Although shorter-lived than many had projected, the war with Iraq has prompted the National Retail Federation (NRF) to revise its 2003 forecast for sales downward. According to its April Retail Sales Outlook report, NRF has revised the 2003 sales forecast from 5.6 percent growth in 2003 to 3.8 percent growth.
NRF Chief Economist Rosalind Wells points out that geopolitical uncertainty—including a war with Iraq—affects retail projections. "The Iraqi conflict is hindering decisions made by both businesses and consumers," Wells says. "Not only are businesses taking a wait-and-see approach before making major financial commitments, but they also are reluctant to conduct business as usual, holding back hiring and causing layoffs of others."
In addition, consumers have been affected by the escalating price of crude oil. "Consumers have had to dig deeper into their pocketbooks to pay home heating bills and run their cars," Wells says. "As a result, disposable income has decreased and retail sales have suffered."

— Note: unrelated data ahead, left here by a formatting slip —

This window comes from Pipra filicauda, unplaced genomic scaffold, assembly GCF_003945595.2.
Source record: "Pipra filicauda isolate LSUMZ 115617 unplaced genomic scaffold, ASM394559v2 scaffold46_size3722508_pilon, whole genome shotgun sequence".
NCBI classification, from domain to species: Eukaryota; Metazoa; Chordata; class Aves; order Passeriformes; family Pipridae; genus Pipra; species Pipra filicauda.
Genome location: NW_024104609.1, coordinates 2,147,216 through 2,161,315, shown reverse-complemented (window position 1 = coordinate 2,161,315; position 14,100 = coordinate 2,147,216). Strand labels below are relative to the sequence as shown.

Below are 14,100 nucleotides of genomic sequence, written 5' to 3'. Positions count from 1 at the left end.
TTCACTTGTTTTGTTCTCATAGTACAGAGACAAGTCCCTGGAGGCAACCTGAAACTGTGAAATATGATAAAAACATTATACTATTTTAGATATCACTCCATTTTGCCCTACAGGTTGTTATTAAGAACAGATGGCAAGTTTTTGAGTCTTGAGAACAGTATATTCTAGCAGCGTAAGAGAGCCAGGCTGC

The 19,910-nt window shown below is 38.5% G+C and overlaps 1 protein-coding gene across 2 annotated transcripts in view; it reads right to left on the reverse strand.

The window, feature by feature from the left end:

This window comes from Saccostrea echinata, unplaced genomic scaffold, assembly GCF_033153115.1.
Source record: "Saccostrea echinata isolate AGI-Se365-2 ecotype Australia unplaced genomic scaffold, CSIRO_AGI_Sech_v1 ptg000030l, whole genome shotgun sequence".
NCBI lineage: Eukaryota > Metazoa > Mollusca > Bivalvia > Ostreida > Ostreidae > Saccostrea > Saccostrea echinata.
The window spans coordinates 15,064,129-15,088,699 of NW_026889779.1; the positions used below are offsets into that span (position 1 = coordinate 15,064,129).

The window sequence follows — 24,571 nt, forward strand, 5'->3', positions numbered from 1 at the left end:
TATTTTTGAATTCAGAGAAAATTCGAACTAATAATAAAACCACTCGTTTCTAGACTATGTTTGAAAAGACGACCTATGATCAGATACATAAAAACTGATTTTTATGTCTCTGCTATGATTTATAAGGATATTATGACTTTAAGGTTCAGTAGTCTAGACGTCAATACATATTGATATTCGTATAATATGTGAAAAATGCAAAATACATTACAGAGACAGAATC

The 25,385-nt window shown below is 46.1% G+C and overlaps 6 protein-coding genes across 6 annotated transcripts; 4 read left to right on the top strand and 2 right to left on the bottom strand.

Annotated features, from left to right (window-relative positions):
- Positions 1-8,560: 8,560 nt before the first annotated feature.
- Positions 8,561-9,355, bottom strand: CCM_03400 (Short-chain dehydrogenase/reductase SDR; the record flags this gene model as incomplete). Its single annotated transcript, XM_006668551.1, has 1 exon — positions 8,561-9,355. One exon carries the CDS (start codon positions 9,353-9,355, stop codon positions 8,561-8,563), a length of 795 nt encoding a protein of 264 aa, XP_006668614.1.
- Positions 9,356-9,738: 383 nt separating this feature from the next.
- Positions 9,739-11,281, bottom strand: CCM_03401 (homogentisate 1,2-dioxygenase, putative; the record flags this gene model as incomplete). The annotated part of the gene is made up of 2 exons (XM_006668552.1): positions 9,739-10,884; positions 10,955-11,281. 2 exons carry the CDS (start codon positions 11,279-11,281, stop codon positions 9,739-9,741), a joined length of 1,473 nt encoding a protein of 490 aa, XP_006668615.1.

However, Wells believes, consumer spending should significantly improve once the Iraq conflict is fully resolved, likely by the second half of the year. "With a positive war outcome, consumer confidence should increase. Employment and income gains will increase. Oil prices will subside. The stock market will probably reflect better times ahead. And a return to more robust consumer spending should follow," Wells says.
NRF projects first-quarter GAFS sales (sales reported by stores selling general merchandise, apparel, furniture and sporting goods) to increase slightly more than 2.0 percent. Second-quarter sales are forecast to increase 2.5 percent, third-quarter sales are projected to show a 4.7-percent increase and fourth-quarter sales are expected to increase 5.3 percent.